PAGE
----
Thank you to all that made it through this long post. No venturing outside has cut down on my interaction with people so I jumped at this opportunity. I wish all of you good health. Carpe diem!

Linking Liver Disease to Socioeconomic Events

Numerous alcohol bottles on displayI use Twitter to keep abreast of news. But, I follow-up by searching for source information. Yesterday the Twitter feed piqued my interest with a trending item relating increases of liver disease in the under 34 population with The Great Recession. Naturally, I am interested whenever I see society impacted by economic events. Also, I look for the reverse; societal events which impact economics. The interchange is often life changing.

Increased Liver Disease Since the 2008 Recession

Therefore, I searched for the source of the study and found the publication in the BMJ. The study originated at the University of Michigan. Assistant Professors  Tapper and Parikh produced the work. Please click here for the link explaining the scientific methodology. Some of you may have read articles in either the New York Times or Washington Post summarizing the study. I encourage you to read the actual study found on the above link.

The study covers the time period from 1999 to 2016. A statistically significant correlation between The Great Recession and increased deaths in the 25 to 34 population is discussed. Since my oldest offspring fit this demographic, there is a greater interest on my part. The data analysis and results were of particular note. Table 2 in the study is a good indicator that the onset of economic trouble has a direct correlation with an increase in liver disease.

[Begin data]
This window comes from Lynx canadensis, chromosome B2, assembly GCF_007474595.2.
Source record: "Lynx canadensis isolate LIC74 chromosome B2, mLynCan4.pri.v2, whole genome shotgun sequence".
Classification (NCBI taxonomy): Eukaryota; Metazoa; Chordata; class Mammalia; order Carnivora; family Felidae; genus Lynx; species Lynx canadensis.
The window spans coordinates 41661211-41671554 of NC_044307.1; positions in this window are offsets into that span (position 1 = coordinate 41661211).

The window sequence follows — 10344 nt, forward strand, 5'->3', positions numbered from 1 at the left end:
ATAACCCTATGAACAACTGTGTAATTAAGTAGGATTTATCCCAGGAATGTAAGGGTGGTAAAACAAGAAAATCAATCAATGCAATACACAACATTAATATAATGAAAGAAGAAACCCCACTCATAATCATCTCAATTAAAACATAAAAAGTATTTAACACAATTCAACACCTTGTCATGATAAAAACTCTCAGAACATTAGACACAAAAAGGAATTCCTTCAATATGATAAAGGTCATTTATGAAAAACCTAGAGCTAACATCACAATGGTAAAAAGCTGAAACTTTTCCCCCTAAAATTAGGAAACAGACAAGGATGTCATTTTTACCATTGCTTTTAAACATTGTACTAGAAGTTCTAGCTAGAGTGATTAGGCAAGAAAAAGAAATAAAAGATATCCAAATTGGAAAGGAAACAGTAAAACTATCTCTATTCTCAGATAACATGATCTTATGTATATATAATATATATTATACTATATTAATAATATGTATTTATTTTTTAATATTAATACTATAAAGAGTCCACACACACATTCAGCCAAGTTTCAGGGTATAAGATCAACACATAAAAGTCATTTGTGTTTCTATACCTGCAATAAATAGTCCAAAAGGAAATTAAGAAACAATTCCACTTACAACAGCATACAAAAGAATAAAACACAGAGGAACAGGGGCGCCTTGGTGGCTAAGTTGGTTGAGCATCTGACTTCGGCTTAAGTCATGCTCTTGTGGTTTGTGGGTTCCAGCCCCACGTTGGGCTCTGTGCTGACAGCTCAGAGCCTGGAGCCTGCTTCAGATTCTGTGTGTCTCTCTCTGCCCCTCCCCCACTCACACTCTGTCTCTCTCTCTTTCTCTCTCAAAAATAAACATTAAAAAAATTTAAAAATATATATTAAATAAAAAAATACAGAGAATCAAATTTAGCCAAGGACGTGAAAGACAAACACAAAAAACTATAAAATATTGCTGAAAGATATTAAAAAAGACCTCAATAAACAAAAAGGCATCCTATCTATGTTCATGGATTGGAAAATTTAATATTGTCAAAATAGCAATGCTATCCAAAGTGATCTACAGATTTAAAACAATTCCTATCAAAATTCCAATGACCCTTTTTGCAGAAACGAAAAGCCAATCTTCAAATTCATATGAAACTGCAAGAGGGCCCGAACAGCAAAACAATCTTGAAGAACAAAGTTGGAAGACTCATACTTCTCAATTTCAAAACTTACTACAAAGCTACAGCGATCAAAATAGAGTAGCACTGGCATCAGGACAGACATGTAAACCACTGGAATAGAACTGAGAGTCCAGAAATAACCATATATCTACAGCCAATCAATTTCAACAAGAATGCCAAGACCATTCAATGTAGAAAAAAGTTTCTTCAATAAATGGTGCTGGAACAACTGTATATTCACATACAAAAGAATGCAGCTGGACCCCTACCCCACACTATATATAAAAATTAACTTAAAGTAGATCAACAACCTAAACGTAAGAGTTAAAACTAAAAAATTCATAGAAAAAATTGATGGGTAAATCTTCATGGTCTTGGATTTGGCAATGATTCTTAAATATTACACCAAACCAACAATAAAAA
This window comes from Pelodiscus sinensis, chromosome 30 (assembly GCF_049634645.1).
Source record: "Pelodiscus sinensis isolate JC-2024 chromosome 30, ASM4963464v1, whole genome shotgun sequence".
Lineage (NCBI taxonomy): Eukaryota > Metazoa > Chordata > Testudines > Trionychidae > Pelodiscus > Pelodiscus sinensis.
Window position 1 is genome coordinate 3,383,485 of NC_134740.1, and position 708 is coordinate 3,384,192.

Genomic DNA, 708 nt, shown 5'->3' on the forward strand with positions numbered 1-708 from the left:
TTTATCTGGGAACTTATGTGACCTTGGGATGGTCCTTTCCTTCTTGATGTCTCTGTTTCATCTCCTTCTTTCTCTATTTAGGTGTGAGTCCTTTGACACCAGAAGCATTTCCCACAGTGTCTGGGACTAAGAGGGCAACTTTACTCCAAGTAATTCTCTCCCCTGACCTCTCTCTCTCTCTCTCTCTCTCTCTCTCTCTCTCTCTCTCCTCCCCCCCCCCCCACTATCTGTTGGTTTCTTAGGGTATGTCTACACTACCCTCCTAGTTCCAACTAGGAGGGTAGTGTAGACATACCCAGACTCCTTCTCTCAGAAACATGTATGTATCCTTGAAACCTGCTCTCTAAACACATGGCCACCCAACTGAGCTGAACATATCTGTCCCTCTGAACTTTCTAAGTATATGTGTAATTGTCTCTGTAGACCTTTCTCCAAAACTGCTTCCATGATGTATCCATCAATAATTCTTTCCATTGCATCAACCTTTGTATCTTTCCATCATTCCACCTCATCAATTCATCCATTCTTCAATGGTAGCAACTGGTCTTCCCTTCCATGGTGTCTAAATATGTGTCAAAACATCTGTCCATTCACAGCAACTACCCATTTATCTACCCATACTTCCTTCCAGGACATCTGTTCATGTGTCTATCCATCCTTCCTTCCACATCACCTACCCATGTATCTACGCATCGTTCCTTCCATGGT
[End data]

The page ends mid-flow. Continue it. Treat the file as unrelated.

Validation is important to me, so I searched for other studies. There are quite a few. The Great Recession spurred many scientific studies. Most attributed the decline in health to the decline in prosperity. However, I did come across a scholarly article that posited the opposite reaction.

Health Effects of Economic Crisis

Christopher J. Ruhm produced the working paper Health Effects of Economic Crises. His detailed analysis can be accessed by clicking here. (Note the Economic Bureau of Economic Research does not have a secure website, but the link is to a PDF.) On the surface the two studies appear to conflict. Yet a closer evaluation indicates some correlation between the two.

Ruhm’s study of the interchange between macroeconomic downturns and morbidity rates focuses on cardiovascular diseases and cancer. Everything else is lumped into a category of other disease. (He also includes analysis of death rates due to accidents, suicides and homicides. Although the two latter conditions could be attributed to mental illness.)

Backgrounds play a key role in the approaches. Tapper and Parikh are medical doctors specializing in the field of gastroenterology. Ruhm’s background is in economics. He holds a doctorate with his CV citing Health Economics, Labor Economics and Public Economics as specialties.